|Historic heaven at Oshkosh|
|Tuesday, 11 September 2012 00:00|
The Experimental Aircraft Association’s AirVenture 2012 attracted a quality attendance of 907 vintage aeroplanes, 336 warbirds and a footfall of 508,000 visitors to Wittman Regional Airport at Oshkosh, Wisconsin, USA, from July 23-29.
The Grand Champion World War II Warbird award went to North American A-36A, 42-83738/N4607V, owned by the Collings Foundation at Stow, Massachusetts, and restored over the past eight years by American Aero Services at New Smyrna Beach, Florida. One of only three survivors of about 500 examples of this ground attack version of the P-51A Mustang that were built, the machine had made its post restoration flight on June 13.
The A-36 was the first Mustang variant to see service with the USAAF, joining the 27th Fighter Bomber Group at Rasel Ma in French Morocco during April 1943. The type served in the Mediterranean, North Africa, Italy and the China-Burma India theatre, but the Collings aeroplane was never sent overseas, seeing use as a trainer in the USA. It is painted as Baby Carmen of the 526th Fighter Bomber Squadron, 86th Fighter Bomber Group, based at Marcianise airfield about 20 miles north-north-west of Naples from April 30-June 12, 1944. The AllisonV-1710 powered Baby Carmen gained the distinction of flying 200 combat sorties, without ever undergoing an engine change.
The Reserve World War II Grand Champion went to Curtiss P-40C Tomahawk, AK295/N295RL, restored by Avspecs Ltd at Auckland, New Zealand, for Rod Lewis at San Antonio, Texas, which made its first flight in April 2011 (see News, August 2012 Aeroplane).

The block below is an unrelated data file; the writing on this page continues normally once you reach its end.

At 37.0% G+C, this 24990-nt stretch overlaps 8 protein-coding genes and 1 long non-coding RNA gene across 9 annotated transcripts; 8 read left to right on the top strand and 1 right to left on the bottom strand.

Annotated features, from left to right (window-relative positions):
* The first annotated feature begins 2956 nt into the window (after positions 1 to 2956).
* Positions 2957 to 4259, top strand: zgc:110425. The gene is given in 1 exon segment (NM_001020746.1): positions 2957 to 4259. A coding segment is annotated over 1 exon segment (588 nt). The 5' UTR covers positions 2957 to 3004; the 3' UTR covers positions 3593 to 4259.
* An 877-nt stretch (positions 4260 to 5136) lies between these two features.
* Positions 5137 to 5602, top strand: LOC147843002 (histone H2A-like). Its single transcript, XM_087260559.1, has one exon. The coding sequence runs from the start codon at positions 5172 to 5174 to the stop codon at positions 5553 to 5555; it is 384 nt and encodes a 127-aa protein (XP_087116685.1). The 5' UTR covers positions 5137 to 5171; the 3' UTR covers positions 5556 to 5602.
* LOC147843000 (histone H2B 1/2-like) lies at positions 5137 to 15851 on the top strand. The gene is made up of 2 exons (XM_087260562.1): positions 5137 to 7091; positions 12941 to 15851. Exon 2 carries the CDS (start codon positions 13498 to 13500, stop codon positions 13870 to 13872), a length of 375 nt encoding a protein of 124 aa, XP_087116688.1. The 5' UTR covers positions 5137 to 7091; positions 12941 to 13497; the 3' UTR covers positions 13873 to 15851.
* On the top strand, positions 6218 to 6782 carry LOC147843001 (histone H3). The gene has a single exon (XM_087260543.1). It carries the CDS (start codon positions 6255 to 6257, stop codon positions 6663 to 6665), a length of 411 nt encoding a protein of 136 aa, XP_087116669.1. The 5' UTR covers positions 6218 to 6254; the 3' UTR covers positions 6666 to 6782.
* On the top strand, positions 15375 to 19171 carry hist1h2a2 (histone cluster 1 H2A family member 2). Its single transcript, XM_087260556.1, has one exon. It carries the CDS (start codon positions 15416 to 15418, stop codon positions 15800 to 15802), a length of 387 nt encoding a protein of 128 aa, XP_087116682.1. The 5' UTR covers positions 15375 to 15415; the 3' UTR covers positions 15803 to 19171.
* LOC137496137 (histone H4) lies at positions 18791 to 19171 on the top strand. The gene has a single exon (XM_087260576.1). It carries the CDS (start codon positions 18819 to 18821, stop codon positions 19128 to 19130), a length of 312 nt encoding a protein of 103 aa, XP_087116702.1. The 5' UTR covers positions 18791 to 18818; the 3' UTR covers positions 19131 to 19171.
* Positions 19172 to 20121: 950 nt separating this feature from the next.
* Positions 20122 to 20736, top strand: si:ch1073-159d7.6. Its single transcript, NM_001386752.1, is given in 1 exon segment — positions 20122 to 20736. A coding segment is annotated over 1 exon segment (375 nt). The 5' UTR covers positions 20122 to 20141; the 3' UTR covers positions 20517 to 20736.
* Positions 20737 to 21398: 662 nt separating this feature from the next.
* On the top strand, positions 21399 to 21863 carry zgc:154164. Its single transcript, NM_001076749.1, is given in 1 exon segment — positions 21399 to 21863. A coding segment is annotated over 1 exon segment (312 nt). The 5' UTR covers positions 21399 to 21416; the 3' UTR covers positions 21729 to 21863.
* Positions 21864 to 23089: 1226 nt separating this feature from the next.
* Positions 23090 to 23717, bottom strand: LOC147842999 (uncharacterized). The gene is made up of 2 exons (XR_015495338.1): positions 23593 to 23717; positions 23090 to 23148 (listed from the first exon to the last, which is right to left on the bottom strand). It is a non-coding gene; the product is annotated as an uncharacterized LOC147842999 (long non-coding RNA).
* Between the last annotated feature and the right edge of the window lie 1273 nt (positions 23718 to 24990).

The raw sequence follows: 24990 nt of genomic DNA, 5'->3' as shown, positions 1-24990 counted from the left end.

Antique Grand Champion award went to 1937 Lockheed 12A, s/n 1222/CF-LKD, owned by Peter Ramm, at St Catharine’s, Ontario. It was imported to Canada in early 2007, having previously been N18125 with the Colgate Darden collection in South Carolina. This Lockheed has particular significance in Canada, having served with the Royal Canadian Air Force during the war as RCAF 7837, based at Rockliffe, Ontario. Following a thorough restoration, including extensive reskinning in Ramm’s hangar, it flew again during the summer of 2011.
Antique Reserve Grand Champion was awarded to Walter Bowe of Livermore, California, for his Laird LC-RW300, N4442. Acquired in September 2011 from Jimmy Rollison at Yolo County Airport, California, Bowe completed the restoration during May. It was the last of three LC-RW300s built, the stock market crash of 1929 seeing the demise of the Laird company. Priced at $15,000, N4442 didn’t sell, and was stored, unassembled, until finally finding a buyer in 1940. The Rollison family owned the Laird for 50 years, but it was used sparingly, and grounded in the late 1990s. After the flight to Oshkosh, it still only had a total of 120hr of flight time. Walter has installed a Pratt & Whitney 450 h.p. powerplant in place of the 300 h.p. engine standard on the RW300 Speedwing, and says: “With its ground-adjustable, 108in Hamilton Standard propeller, it climbs at more than 1,000ft per minute, and cruises at about 150 m.p.h. At altitude with a constant speed prop, I think it could easily get into the 170s. But 150 m.p.h. in an open cockpit is fast enough!”
Among the themes this year was the 75th anniversary of the first flight of the Piper Cub, which saw more than 200 Cubs converging on Oshkosh from all over the USA. The EAA’s Salute to the “Greatest Generation in the Air” included a “first and last over Japan” series of flypasts, consisting of Larry Kelly’s Georgetown, Delaware-based North American B-25, N9079Z Panchito, and the Commemorative Air Force’s Boeing B-29 Fifi. Aboard the B-25 was Richard Cole, Jimmy Doolittle’s co-pilot on the legendary raid on Tokyo in April 1942, and riding in the B-29 was Theodore “Dutch” Van Kirk the navigator of the B-29 Enola Gay, who is now the only surviving crew member of the August 6, 1945 attack on Hiroshima.